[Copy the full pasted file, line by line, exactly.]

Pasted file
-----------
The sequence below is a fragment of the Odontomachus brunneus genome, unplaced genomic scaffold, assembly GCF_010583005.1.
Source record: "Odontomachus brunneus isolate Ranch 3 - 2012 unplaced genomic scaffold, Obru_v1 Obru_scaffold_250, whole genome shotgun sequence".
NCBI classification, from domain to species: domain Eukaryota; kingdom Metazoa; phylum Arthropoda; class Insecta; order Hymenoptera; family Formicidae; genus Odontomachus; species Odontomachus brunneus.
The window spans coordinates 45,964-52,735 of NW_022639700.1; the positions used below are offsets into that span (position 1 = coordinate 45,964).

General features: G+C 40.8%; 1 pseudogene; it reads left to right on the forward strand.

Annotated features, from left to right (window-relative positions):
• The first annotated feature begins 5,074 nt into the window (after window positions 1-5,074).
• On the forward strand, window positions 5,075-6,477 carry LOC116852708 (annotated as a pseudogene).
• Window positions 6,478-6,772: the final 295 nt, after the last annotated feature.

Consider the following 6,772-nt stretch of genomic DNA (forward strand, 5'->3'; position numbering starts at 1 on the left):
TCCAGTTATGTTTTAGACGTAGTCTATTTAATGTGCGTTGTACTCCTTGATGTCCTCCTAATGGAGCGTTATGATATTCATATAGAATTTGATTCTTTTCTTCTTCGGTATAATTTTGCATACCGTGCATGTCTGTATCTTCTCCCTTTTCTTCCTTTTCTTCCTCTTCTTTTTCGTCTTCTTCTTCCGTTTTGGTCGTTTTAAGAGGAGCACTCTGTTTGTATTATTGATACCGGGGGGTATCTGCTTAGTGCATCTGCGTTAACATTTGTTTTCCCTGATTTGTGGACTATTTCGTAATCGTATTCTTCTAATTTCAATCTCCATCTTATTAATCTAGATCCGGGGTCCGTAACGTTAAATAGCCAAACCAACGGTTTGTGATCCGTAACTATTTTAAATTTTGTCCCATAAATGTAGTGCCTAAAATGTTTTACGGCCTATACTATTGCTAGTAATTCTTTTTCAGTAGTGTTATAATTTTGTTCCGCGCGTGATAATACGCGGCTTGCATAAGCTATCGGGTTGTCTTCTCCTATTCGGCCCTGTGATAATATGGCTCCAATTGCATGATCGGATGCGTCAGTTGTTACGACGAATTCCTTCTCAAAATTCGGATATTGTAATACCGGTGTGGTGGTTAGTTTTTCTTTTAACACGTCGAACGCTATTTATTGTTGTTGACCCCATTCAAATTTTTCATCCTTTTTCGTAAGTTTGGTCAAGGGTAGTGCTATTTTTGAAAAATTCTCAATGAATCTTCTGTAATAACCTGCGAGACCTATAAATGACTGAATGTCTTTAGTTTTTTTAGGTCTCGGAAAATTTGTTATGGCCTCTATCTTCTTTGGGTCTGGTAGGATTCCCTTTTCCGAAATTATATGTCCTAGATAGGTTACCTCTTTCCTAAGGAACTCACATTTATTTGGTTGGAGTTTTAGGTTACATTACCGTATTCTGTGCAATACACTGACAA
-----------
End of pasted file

The sequence below is a fragment of the Odontomachus brunneus genome, unplaced genomic scaffold, assembly GCF_010583005.1.
Source record: "Odontomachus brunneus isolate Ranch 3 - 2012 unplaced genomic scaffold, Obru_v1 Obru_scaffold_250, whole genome shotgun sequence".
NCBI classification, from domain to species: domain Eukaryota; kingdom Metazoa; phylum Arthropoda; class Insecta; order Hymenoptera; family Formicidae; genus Odontomachus; species Odontomachus brunneus.
The window spans coordinates 45,964-52,735 of NW_022639700.1; the positions used below are offsets into that span (position 1 = coordinate 45,964).

General features: G+C 40.8%; 1 pseudogene; it reads left to right on the forward strand.

Annotated features, from left to right (window-relative positions):
• The first annotated feature begins 5,074 nt into the window (after window positions 1-5,074).
• On the forward strand, window positions 5,075-6,477 carry LOC116852708 (annotated as a pseudogene).
• Window positions 6,478-6,772: the final 295 nt, after the last annotated feature.

Consider the following 6,772-nt stretch of genomic DNA (forward strand, 5'->3'; position numbering starts at 1 on the left):
TCCAGTTATGTTTTAGACGTAGTCTATTTAATGTGCGTTGTACTCCTTGATGTCCTCCTAATGGAGCGTTATGATATTCATATAGAATTTGATTCTTTTCTTCTTCGGTATAATTTTGCATACCGTGCATGTCTGTATCTTCTCCCTTTTCTTCCTTTTCTTCCTCTTCTTTTTCGTCTTCTTCTTCCGTTTTGGTCGTTTTAAGAGGAGCACTCTGTTTGTATTATTGATACCGGGGGGTATCTGCTTAGTGCATCTGCGTTAACATTTGTTTTCCCTGATTTGTGGACTATTTCGTAATCGTATTCTTCTAATTTCAATCTCCATCTTATTAATCTAGATCCGGGGTCCGTAACGTTAAATAGCCAAACCAACGGTTTGTGATCCGTAACTATTTTAAATTTTGTCCCATAAATGTAGTGCCTAAAATGTTTTACGGCCTATACTATTGCTAGTAATTCTTTTTCAGTAGTGTTATAATTTTGTTCCGCGCGTGATAATACGCGGCTTGCATAAGCTATCGGGTTGTCTTCTCCTATTCGGCCCTGTGATAATATGGCTCCAATTGCATGATCGGATGCGTCAGTTGTTACGACGAATTCCTTCTCAAAATTCGGATATTGTAATACCGGTGTGGTGGTTAGTTTTTCTTTTAACACGTCGAACGCTATTTATTGTTGTTGACCCCATTCAAATTTTTCATCCTTTTTCGTAAGTTTGGTCAAGGGTAGTGCTATTTTTGAAAAATTCTCAATGAATCTTCTGTAATAACCTGCGAGACCTATAAATGACTGAATGTCTTTAGTTTTTTTAGGTCTCGGAAAATTTGTTATGGCCTCTATCTTCTTTGGGTCTGGTAGGATTCCCTTTTCCGAAATTATATGTCCTAGATAGGTTACCTCTTTCCTAAGGAACTCACATTTATTTGGTTGGAGTTTTAGGTTACATTACCGTATTCTGTGCAATACACTGACAA